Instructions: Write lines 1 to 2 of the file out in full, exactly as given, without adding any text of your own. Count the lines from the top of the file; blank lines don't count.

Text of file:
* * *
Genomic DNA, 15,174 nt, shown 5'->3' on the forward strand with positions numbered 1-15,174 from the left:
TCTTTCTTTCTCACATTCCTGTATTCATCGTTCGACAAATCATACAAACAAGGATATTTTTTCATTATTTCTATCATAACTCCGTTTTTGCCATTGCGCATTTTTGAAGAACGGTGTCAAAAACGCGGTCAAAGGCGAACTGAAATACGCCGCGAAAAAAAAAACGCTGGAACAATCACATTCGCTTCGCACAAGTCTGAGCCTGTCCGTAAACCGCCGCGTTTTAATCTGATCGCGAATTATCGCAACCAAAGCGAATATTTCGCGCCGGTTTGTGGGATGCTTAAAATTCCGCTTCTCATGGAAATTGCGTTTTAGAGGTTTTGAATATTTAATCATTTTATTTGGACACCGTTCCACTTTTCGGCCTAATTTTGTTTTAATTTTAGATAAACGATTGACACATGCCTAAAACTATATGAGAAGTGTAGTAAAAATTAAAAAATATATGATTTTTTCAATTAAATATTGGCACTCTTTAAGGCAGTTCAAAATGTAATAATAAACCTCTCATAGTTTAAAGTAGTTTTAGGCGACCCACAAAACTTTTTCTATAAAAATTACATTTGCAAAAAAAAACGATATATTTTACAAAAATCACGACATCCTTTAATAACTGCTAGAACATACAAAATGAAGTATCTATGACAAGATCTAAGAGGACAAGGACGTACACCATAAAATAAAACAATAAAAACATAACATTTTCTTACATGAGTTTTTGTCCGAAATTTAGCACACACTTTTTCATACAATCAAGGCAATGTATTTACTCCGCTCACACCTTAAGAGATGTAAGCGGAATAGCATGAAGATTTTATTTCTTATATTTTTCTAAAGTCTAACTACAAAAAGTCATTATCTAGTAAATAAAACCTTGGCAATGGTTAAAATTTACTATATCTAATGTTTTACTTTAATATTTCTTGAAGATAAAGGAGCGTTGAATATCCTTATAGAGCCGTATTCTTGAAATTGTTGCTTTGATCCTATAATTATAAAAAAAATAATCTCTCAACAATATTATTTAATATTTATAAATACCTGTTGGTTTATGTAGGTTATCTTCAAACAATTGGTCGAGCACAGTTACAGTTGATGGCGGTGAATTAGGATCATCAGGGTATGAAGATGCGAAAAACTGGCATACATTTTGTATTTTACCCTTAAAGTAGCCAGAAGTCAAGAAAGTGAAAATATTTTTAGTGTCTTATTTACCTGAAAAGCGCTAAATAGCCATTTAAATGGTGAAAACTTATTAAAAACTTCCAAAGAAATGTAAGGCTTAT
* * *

Genomic DNA, 15,174 nt, shown 5'->3' on the forward strand with positions numbered 1-15,174 from the left:
TCTTTCTTTCTCACATTCCTGTATTCATCGTTCGACAAATCATACAAACAAGGATATTTTTTCATTATTTCTATCATAACTCCGTTTTTGCCATTGCGCATTTTTGAAGAACGGTGTCAAAAACGCGGTCAAAGGCGAACTGAAATACGCCGCGAAAAAAAAAACGCTGGAACAATCACATTCGCTTCGCACAAGTCTGAGCCTGTCCGTAAACCGCCGCGTTTTAATCTGATCGCGAATTATCGCAACCAAAGCGAATATTTCGCGCCGGTTTGTGGGATGCTTAAAATTCCGCTTCTCATGGAAATTGCGTTTTAGAGGTTTTGAATATTTAATCATTTTATTTGGACACCGTTCCACTTTTCGGCCTAATTTTGTTTTAATTTTAGATAAACGATTGACACATGCCTAAAACTATATGAGAAGTGTAGTAAAAATTAAAAAATATATGATTTTTTCAATTAAATATTGGCACTCTTTAAGGCAGTTCAAAATGTAATAATAAACCTCTCATAGTTTAAAGTAGTTTTAGGCGACCCACAAAACTTTTTCTATAAAAATTACATTTGCAAAAAAAAACGATATATTTTACAAAAATCACGACATCCTTTAATAACTGCTAGAACATACAAAATGAAGTATCTATGACAAGATCTAAGAGGACAAGGACGTACACCATAAAATAAAACAATAAAAACATAACATTTTCTTACATGAGTTTTTGTCCGAAATTTAGCACACACTTTTTCATACAATCAAGGCAATGTATTTACTCCGCTCACACCTTAAGAGATGTAAGCGGAATAGCATGAAGATTTTATTTCTTATATTTTTCTAAAGTCTAACTACAAAAAGTCATTATCTAGTAAATAAAACCTTGGCAATGGTTAAAATTTACTATATCTAATGTTTTACTTTAATATTTCTTGAAGATAAAGGAGCGTTGAATATCCTTATAGAGCCGTATTCTTGAAATTGTTGCTTTGATCCTATAATTATAAAAAAAATAATCTCTCAACAATATTATTTAATATTTATAAATACCTGTTGGTTTATGTAGGTTATCTTCAAACAATTGGTCGAGCACAGTTACAGTTGATGGCGGTGAATTAGGATCATCAGGGTATGAAGATGCGAAAAACTGGCATACATTTTGTATTTTACCCTTAAAGTAGCCAGAAGTCAAGAAAGTGAAAATATTTTTAGTGTCTTATTTACCTGAAAAGCGCTAAATAGCCATTTAAATGGTGAAAACTTATTAAAAACTTCCAAAGAAATGTAAGGCTTAT